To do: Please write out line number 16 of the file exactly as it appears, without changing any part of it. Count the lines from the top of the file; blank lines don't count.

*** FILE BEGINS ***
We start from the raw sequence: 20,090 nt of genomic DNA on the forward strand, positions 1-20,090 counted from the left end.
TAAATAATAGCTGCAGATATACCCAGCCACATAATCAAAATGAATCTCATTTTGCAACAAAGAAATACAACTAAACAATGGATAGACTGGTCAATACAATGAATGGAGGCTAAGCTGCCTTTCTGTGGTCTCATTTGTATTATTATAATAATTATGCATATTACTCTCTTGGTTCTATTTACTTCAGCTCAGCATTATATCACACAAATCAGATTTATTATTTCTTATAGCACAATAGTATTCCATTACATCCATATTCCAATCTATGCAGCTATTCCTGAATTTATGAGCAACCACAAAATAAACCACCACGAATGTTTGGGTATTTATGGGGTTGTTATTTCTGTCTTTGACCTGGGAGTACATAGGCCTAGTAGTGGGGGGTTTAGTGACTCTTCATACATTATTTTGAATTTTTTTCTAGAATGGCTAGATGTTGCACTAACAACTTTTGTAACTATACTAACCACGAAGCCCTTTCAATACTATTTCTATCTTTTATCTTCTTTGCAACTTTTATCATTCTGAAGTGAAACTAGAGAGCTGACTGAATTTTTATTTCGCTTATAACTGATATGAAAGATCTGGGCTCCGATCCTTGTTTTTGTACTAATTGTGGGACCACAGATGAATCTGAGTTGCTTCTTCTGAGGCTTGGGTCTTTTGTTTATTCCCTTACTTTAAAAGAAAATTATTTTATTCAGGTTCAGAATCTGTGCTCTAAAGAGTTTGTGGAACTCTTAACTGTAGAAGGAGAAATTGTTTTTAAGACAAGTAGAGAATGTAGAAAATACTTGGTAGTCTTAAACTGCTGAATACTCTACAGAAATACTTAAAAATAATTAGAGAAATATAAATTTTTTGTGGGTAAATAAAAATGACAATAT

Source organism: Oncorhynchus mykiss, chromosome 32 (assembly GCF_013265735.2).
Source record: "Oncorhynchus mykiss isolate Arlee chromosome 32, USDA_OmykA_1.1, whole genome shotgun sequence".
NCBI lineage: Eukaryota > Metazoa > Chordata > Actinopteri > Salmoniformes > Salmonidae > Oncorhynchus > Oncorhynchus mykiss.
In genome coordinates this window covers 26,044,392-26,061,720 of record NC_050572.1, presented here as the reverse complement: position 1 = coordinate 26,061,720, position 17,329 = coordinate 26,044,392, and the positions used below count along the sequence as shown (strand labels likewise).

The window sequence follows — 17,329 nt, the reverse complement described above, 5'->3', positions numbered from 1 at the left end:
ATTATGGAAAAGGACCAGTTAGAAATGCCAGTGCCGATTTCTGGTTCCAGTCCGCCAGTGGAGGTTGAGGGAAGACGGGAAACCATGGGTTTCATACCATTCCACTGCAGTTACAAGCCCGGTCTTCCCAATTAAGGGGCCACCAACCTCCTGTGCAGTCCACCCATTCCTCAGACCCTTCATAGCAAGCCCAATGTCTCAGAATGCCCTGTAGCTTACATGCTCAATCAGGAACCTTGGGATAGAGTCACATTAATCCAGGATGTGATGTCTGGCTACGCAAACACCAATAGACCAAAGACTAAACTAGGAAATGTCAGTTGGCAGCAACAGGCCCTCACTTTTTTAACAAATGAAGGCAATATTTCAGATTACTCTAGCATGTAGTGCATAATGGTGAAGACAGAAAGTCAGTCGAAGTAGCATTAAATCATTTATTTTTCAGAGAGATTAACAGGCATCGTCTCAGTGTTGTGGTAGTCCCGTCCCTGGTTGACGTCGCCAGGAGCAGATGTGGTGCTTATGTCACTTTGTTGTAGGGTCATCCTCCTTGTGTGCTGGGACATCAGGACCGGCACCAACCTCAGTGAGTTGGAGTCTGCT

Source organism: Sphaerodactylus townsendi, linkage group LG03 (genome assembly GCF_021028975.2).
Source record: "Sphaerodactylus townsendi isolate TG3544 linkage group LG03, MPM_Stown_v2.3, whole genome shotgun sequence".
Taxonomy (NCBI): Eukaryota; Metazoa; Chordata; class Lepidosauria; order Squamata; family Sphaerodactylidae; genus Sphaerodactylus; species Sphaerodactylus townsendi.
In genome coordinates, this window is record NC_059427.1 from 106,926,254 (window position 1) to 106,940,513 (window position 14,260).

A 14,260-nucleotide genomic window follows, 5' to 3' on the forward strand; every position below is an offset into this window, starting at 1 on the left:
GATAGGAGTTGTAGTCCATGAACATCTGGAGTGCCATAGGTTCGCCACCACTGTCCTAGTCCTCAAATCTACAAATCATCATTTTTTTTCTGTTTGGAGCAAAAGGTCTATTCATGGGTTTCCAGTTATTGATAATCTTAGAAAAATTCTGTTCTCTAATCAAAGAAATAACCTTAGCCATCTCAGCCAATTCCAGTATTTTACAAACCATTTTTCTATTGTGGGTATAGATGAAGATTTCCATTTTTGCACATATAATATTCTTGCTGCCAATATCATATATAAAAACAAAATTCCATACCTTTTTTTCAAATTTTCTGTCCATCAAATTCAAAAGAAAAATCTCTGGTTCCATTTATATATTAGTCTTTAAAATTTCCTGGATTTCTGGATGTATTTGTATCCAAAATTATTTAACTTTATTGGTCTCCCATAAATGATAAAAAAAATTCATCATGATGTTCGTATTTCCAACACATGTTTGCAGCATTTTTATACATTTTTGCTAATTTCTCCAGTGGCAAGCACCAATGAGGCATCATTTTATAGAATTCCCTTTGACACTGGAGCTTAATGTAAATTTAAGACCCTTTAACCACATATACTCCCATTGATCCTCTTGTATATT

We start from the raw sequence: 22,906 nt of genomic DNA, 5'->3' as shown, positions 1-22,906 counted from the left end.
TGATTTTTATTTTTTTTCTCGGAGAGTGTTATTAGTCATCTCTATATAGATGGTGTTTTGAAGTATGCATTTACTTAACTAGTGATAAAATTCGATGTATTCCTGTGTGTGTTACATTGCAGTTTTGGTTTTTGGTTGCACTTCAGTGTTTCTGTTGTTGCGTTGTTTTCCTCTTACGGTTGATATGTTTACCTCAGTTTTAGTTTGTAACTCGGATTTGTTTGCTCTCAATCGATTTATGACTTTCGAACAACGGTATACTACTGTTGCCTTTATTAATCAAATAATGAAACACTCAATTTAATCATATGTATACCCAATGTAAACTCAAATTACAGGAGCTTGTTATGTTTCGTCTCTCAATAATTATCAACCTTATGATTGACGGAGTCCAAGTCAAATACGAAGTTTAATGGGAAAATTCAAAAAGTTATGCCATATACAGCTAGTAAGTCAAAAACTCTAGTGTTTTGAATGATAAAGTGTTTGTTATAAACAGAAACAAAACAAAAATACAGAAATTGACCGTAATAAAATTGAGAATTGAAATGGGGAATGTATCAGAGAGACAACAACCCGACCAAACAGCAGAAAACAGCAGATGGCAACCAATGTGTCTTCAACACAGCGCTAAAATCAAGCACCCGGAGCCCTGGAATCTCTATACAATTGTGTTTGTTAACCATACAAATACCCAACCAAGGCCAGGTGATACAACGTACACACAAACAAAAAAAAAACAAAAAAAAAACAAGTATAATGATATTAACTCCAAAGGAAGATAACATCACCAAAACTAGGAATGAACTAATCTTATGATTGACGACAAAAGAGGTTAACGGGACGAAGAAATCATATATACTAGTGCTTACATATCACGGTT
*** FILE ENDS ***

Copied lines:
TGATTTTTATTTTTTTTCTCGGAGAGTGTTATTAGTCATCTCTATATAGATGGTGTTTTGAAGTATGCATTTACTTAACTAGTGATAAAATTCGATGTATTCCTGTGTGTGTTACATTGCAGTTTTGGTTTTTGGTTGCACTTCAGTGTTTCTGTTGTTGCGTTGTTTTCCTCTTACGGTTGATATGTTTACCTCAGTTTTAGTTTGTAACTCGGATTTGTTTGCTCTCAATCGATTTATGACTTTCGAACAACGGTATACTACTGTTGCCTTTATTAATCAAATAATGAAACACTCAATTTAATCATATGTATACCCAATGTAAACTCAAATTACAGGAGCTTGTTATGTTTCGTCTCTCAATAATTATCAACCTTATGATTGACGGAGTCCAAGTCAAATACGAAGTTTAATGGGAAAATTCAAAAAGTTATGCCATATACAGCTAGTAAGTCAAAAACTCTAGTGTTTTGAATGATAAAGTGTTTGTTATAAACAGAAACAAAACAAAAATACAGAAATTGACCGTAATAAAATTGAGAATTGAAATGGGGAATGTATCAGAGAGACAACAACCCGACCAAACAGCAGAAAACAGCAGATGGCAACCAATGTGTCTTCAACACAGCGCTAAAATCAAGCACCCGGAGCCCTGGAATCTCTATACAATTGTGTTTGTTAACCATACAAATACCCAACCAAGGCCAGGTGATACAACGTACACACAAACAAAAAAAAAACAAAAAAAAAACAAGTATAATGATATTAACTCCAAAGGAAGATAACATCACCAAAACTAGGAATGAACTAATCTTATGATTGACGACAAAAGAGGTTAACGGGACGAAGAAATCATATATACTAGTGCTTACATATCACGGTT